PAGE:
It's all about him now. Whether
How else to explain it? Billionaires do what they want. Big money allows the owner of a professional sports team to fade into the background, or be a gushing fanboy or a meddlesome presence, but none of those roles occur by accident. In essence, this is the realization that dawned upon the team faithful -- the whole Washington region, really -- over the last few weeks.
The Redskins are 2-5 coming out of their bye week and, yes, there's still chatter about Zorn's ability and the offensive line's failures and quarterback
"Most people think the owner's an idiot," said
Indeed, instead of tamping down the vitriol, the Redskins bye week only seemed to fuel further disgusted chatter about fan boycotts, about lifetime supporters turning in season tickets, about Internet-fueled plans for some kind of anti-Snyder demonstration for the Nov. 15 home game against Denver. The heat has grown so constant and so intense that Snyder, veering from his no-interview policy during the season, orchestrated an impromptu mea culpa on Tuesday, apologizing to the fans with a royal we. "We just feel terrible," he said of the team's poor play. "We're disappointed and we're embarrassed."
And he misread his audience completely. The outrage toward Snyder goes well beyond losing; it has been fired and fed by management moves that any sentient being would recognize as public-relations minefields. First, there was the
"The things he's done in the past, people sort of tolerated, but what he did with Zorn, hanging him out to dry like that? That was just plain cruel," Fenty said Thursday. "Either fire the guy ... but you don't let him hang out there like that."
Then, during the team's hapless Monday night loss to Philadelphia on Oct. 26, FedEx field personnel confiscated any signs from people entering the stadium -- many of them ripping Snyder, but one held by a woman sending a supportive message to her husband fighting in Afghanistan. The takeaway was irresistible: A near-caricature of an owner so tin-eared, hard-hearted and, well, dumb, that he all but begged to be ripped. On Wednesday, former Redskins running back and lifelong loose cannon
"This is a bad guy that owns this team. I'll just tell you that up front: Bad guy," Riggins said. And, he added for good measure, "Let me put it to you this way ... this person's heart is dark."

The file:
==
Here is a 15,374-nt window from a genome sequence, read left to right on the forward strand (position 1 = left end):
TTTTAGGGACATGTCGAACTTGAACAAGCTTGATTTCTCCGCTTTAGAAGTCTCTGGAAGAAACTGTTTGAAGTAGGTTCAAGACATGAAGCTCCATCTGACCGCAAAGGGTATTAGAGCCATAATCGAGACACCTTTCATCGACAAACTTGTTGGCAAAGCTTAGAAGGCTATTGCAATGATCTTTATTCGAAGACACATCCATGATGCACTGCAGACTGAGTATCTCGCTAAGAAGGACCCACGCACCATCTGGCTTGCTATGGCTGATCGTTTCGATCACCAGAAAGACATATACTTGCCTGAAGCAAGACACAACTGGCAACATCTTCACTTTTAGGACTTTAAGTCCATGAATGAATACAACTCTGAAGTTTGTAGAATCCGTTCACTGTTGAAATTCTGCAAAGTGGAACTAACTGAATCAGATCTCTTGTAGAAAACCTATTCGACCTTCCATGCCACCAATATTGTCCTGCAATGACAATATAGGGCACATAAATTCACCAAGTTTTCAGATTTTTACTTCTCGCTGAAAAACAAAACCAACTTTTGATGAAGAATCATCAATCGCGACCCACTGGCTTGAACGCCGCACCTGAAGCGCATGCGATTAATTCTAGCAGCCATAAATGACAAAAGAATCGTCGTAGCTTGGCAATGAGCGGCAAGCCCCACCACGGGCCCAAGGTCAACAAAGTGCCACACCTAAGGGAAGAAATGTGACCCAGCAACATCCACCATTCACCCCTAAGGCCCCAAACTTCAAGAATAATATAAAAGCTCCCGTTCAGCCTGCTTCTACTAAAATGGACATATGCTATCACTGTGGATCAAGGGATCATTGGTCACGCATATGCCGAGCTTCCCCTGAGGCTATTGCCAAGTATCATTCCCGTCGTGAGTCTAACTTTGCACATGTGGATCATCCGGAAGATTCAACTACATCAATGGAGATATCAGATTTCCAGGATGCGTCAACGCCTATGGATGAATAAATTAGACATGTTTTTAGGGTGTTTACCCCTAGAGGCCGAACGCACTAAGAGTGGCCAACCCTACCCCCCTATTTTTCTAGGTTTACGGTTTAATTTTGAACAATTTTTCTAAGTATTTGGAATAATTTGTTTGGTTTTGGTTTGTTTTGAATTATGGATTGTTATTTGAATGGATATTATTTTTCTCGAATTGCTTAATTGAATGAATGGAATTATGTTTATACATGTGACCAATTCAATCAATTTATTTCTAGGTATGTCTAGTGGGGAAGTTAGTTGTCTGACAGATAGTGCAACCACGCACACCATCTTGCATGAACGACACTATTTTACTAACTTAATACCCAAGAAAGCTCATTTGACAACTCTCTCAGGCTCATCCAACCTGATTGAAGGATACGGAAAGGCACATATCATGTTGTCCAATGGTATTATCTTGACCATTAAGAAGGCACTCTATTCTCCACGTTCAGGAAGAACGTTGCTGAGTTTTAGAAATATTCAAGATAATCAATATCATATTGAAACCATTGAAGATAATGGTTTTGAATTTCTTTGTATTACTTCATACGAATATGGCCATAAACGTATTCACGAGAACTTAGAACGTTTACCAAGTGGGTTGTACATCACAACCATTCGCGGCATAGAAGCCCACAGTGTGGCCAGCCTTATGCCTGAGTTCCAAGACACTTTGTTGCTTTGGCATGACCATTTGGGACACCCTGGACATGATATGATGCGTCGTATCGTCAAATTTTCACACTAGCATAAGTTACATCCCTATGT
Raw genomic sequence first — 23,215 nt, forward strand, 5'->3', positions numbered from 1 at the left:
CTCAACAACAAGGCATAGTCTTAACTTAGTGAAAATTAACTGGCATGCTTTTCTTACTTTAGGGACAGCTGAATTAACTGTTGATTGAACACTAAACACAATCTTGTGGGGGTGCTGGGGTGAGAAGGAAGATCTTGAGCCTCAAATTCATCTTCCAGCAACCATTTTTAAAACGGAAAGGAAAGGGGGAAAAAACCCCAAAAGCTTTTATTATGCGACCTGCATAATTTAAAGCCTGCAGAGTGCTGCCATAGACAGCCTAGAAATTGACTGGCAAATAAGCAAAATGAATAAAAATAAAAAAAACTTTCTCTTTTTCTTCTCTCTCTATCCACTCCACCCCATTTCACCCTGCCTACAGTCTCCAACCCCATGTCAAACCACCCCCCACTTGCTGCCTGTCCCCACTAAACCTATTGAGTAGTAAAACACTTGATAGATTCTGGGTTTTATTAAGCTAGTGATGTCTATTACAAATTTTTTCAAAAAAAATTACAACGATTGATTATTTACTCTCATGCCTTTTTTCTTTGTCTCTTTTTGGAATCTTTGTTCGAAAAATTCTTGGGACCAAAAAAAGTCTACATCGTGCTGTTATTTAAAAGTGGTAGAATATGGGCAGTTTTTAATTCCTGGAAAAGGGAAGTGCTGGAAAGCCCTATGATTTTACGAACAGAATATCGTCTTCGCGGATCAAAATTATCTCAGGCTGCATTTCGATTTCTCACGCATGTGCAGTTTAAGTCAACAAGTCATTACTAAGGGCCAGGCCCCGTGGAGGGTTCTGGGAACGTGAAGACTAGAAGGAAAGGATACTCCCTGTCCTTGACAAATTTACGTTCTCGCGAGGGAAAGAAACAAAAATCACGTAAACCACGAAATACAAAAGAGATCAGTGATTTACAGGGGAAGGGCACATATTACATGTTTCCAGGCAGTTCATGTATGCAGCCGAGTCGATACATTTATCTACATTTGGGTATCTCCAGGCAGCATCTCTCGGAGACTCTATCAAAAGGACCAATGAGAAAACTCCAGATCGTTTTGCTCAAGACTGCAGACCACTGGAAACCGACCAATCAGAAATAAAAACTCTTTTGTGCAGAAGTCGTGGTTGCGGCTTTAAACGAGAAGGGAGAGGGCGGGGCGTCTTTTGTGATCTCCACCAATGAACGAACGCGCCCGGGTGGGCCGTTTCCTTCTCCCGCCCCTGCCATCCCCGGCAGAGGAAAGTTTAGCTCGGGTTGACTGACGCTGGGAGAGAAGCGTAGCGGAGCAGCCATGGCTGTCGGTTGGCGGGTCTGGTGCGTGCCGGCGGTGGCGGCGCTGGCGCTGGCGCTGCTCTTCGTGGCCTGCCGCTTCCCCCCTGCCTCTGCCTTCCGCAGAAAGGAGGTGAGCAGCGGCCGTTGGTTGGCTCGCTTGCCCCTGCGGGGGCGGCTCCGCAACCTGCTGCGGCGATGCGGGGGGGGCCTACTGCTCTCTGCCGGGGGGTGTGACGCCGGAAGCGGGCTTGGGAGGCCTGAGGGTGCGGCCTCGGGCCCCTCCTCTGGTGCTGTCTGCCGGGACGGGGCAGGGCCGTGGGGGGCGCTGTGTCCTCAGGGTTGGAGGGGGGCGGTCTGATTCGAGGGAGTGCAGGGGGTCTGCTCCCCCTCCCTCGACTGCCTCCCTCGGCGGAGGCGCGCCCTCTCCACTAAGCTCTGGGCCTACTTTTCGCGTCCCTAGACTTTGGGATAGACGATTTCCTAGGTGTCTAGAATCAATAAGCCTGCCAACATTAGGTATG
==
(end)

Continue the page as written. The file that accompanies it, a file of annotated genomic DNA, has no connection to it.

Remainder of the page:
Never mind that, when pressed, Riggins had nothing to back up such a statement. Never mind, too, that the next day Redskins defensive coordinator
"There's nobody that cares more about the fans than Dan Snyder," Blache said.
The suspicion here is that Riggins' words will carry more weight. After all, Washington is a town that values perception more than reality, and winners most of all. Who do you think the common fan is going to identify with? The beloved former Super Bowl hero? Or the coordinator whose defense couldn't stop winless Detroit?
"You know, there comes a tipping point in these things," says former Republican congressman
"Somebody invited us to the Eagles game," Davis said of he and his wife. "And I said, 'How much you going to pay us?'"
But, he adds, "there isn't anything here that a winning team can't turn around. That's the bottom line."
Maybe. But fans have a way of separating a winning team from its owner, especially one whose image has crystallized in so negative a fashion; Steinbrenner won, but his rehabilitation came only after many decades, a debilitating illness and a much lower profile. Snyder, meanwhile, has only two playoff wins as Redskins owner. He is nearing 45, but hardly seems to be growing into the role. Even this week's apology came wrapped in pettiness: Snyder has long feuded with
Consider that: Snyder would've scuttled his apology to the fans if the region's biggest conduit to the fans had been present. The possibility of such a stance -- just the fact that Snyder's staff thought it possible -- points to an essential smallness that fans instinctively read into the sign and season-ticket imbroglios and that Riggins, in his inarticulate way, finds so repellent. It's no wonder, really. His career was powered by a mythic looseness; Riggins was, after all, the player who called across a table to Supreme Court justice
Of course, Riggins also played for owner
"We're all embarrassed with the way we've performed thus far this season -- so what he said is true," said linebacker
"It's not a good feeling to be who we are and where we are right now," said wide receiver
But then something in Moss kicked in -- pride, or maybe just the idea that he was forced to swallow something he didn't quite believe. His mouth twisted, his eye took on a harder glint. "But at the same time, I hope they understand that we're not trying to," he said. "You know what I mean? They have to have our backs. It's like, you have my back, I have your back. Just because we're not as good as you want us to be, that's not reason to turn your back. To me, that's not a real fan.
"For the ones that's truly behind us? We feel sorry and we are ashamed. But for the ones that's not? We're still ashamed, but there's nothing we can do about what you're letting out at us with your anger and signs and whatever else you've got going on. You know?"
It wasn't much, just a flash of fight, gone almost as soon as it appeared. Dan Snyder's team plays in Atlanta on Sunday, embarking on a second-half schedule that leaves little room for error or shame or apologies, for that matter. One of the world's most valuable sports franchises -- it says so right in his official bio -- stumbles onward, waiting for the next mistake.